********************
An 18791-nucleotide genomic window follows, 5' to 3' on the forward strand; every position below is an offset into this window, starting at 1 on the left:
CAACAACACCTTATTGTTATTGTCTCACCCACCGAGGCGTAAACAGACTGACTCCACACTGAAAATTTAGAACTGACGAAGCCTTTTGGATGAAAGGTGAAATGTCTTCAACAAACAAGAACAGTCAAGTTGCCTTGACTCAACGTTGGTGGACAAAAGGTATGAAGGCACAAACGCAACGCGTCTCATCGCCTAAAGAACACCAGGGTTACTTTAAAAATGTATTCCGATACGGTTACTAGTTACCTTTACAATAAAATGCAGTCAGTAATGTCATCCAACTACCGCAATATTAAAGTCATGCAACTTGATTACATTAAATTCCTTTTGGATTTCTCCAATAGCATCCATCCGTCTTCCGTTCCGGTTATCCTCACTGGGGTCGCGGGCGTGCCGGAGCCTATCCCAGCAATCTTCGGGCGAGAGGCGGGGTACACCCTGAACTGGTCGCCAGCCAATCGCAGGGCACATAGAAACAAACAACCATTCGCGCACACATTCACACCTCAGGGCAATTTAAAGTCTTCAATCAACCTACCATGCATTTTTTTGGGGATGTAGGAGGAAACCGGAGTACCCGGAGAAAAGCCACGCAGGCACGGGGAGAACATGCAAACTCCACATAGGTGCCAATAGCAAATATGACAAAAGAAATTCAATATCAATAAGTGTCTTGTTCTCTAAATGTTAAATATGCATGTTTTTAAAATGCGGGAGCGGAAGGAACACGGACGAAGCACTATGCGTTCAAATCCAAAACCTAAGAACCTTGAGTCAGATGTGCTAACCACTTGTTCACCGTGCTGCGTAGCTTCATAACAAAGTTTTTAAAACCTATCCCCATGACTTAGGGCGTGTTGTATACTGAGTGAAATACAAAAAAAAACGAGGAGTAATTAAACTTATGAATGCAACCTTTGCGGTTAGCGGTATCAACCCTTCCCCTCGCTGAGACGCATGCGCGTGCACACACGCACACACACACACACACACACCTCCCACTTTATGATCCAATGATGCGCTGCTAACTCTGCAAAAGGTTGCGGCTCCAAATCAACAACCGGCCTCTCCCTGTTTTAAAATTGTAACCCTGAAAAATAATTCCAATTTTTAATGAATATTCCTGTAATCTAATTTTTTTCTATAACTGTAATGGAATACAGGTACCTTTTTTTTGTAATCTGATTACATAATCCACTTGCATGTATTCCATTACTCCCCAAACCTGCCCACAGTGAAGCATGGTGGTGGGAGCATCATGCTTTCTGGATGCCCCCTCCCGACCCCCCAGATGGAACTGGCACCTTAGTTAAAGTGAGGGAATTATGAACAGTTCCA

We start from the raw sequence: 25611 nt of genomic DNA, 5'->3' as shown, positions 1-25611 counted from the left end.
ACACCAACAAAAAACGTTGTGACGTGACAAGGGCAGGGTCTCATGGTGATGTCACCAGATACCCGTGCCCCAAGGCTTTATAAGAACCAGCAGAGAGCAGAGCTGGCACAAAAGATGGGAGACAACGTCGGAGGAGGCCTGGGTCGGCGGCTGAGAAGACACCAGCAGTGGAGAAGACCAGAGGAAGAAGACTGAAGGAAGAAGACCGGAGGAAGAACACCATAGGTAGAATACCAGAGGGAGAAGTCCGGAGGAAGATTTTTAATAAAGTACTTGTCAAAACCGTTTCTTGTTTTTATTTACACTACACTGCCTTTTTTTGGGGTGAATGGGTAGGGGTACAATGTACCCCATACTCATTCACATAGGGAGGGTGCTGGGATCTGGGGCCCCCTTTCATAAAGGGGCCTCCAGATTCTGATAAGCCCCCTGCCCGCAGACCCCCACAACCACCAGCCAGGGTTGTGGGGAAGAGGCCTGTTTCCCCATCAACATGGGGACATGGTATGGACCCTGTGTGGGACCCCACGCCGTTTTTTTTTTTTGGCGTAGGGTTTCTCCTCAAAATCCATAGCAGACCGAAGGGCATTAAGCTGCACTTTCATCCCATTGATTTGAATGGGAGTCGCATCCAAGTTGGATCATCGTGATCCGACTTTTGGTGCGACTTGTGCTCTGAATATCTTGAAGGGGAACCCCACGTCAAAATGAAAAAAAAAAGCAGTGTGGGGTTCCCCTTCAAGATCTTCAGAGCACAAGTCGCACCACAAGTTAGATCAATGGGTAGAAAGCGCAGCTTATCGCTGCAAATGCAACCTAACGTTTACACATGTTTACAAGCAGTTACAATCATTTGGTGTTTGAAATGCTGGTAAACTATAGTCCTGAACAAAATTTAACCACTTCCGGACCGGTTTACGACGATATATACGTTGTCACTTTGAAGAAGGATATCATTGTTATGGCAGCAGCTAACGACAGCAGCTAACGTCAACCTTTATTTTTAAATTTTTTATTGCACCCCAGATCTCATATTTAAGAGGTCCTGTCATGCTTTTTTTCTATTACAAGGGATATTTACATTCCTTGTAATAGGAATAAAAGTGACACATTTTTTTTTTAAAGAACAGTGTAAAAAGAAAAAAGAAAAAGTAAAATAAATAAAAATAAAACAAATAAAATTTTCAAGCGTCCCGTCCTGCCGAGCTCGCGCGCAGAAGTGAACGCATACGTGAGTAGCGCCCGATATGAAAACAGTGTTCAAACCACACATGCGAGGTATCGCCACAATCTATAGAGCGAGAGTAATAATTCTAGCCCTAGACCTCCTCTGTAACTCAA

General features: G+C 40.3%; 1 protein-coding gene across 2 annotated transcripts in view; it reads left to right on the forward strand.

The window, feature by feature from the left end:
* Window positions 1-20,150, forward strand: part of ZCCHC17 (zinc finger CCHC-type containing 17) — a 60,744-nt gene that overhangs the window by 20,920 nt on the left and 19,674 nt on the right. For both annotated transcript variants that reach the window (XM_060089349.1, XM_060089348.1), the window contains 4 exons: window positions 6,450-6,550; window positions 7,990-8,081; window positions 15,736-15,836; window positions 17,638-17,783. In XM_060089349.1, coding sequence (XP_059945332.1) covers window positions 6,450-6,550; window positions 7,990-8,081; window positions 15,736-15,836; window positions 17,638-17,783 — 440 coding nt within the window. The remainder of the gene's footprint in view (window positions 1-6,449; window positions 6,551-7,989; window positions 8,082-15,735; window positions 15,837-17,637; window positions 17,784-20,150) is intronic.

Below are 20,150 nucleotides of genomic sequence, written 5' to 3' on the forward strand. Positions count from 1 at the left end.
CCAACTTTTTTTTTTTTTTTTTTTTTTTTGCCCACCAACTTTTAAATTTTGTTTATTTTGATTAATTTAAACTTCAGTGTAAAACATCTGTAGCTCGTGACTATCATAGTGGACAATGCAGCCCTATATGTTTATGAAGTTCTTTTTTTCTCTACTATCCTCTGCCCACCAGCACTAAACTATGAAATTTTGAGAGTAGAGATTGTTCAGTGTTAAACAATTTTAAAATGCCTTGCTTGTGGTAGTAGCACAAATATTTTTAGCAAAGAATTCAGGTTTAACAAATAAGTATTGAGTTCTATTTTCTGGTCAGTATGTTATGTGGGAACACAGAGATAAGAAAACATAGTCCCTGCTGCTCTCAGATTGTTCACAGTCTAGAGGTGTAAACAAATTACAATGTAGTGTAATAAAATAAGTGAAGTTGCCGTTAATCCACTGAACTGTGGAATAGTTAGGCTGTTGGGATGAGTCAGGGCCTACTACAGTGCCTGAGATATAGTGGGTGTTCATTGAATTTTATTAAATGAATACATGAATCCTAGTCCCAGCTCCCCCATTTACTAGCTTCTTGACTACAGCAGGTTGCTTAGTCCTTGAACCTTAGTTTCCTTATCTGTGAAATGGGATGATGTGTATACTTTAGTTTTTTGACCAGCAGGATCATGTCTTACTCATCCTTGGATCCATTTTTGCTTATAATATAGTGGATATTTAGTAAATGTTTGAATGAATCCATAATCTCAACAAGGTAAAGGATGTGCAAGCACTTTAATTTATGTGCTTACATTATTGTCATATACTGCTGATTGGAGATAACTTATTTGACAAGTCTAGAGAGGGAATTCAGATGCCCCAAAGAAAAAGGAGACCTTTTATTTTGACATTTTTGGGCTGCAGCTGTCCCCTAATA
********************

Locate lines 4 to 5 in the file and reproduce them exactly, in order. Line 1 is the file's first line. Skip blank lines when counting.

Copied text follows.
ACACCAACAAAAAACGTTGTGACGTGACAAGGGCAGGGTCTCATGGTGATGTCACCAGATACCCGTGCCCCAAGGCTTTATAAGAACCAGCAGAGAGCAGAGCTGGCACAAAAGATGGGAGACAACGTCGGAGGAGGCCTGGGTCGGCGGCTGAGAAGACACCAGCAGTGGAGAAGACCAGAGGAAGAAGACTGAAGGAAGAAGACCGGAGGAAGAACACCATAGGTAGAATACCAGAGGGAGAAGTCCGGAGGAAGATTTTTAATAAAGTACTTGTCAAAACCGTTTCTTGTTTTTATTTACACTACACTGCCTTTTTTTGGGGTGAATGGGTAGGGGTACAATGTACCCCATACTCATTCACATAGGGAGGGTGCTGGGATCTGGGGCCCCCTTTCATAAAGGGGCCTCCAGATTCTGATAAGCCCCCTGCCCGCAGACCCCCACAACCACCAGCCAGGGTTGTGGGGAAGAGGCCTGTTTCCCCATCAACATGGGGACATGGTATGGACCCTGTGTGGGACCCCACGCCGTTTTTTTTTTTTGGCGTAGGGTTTCTCCTCAAAATCCATAGCAGACCGAAGGGCATTAAGCTGCACTTTCATCCCATTGATTTGAATGGGAGTCGCATCCAAGTTGGATCATCGTGATCCGACTTTTGGTGCGACTTGTGCTCTGAATATCTTGAAGGGGAACCCCACGTCAAAATGAAAAAAAAAAGCAGTGTGGGGTTCCCCTTCAAGATCTTCAGAGCACAAGTCGCACCACAAGTTAGATCAATGGGTAGAAAGCGCAGCTTATCGCTGCAAATGCAACCTAACGTTTACACATGTTTACAAGCAGTTACAATCATTTGGTGTTTGAAATGCTGGTAAACTATAGTCCTGAACAAAATTTAACCACTTCCGGACCGGTTTACGACGATATATACGTTGTCACTTTGAAGAAGGATATCATTGTTATGGCAGCAGCTAACGACAGCAGCTAACGTCAACCTTTATTTTTAAATTTTTTATTGCACCCCAGATCTCATATTTAAGAGGTCCTGTCATGCTTTTTTTCTATTACAAGGGATATTTACATTCCTTGTAATAGGAATAAAAGTGACACATTTTTTTTTTAAAGAACAGTGTAAAAAGAAAAAAGAAAAAGTAAAATAAATAAAAATAAAACAAATAAAATTTTCAAGCGTCCCGTCCTGCCGAGCTCGCGCGCAGAAGTGAACGCATACGTGAGTAGCGCCCGATATGAAAACAGTGTTCAAACCACACATGCGAGGTATCGCCACAATCTATAGAGCGAGAGTAATAATTCTAGCCCTAGACCTCCTCTGTAACTCAA

General features: G+C 40.3%; 1 protein-coding gene across 2 annotated transcripts in view; it reads left to right on the forward strand.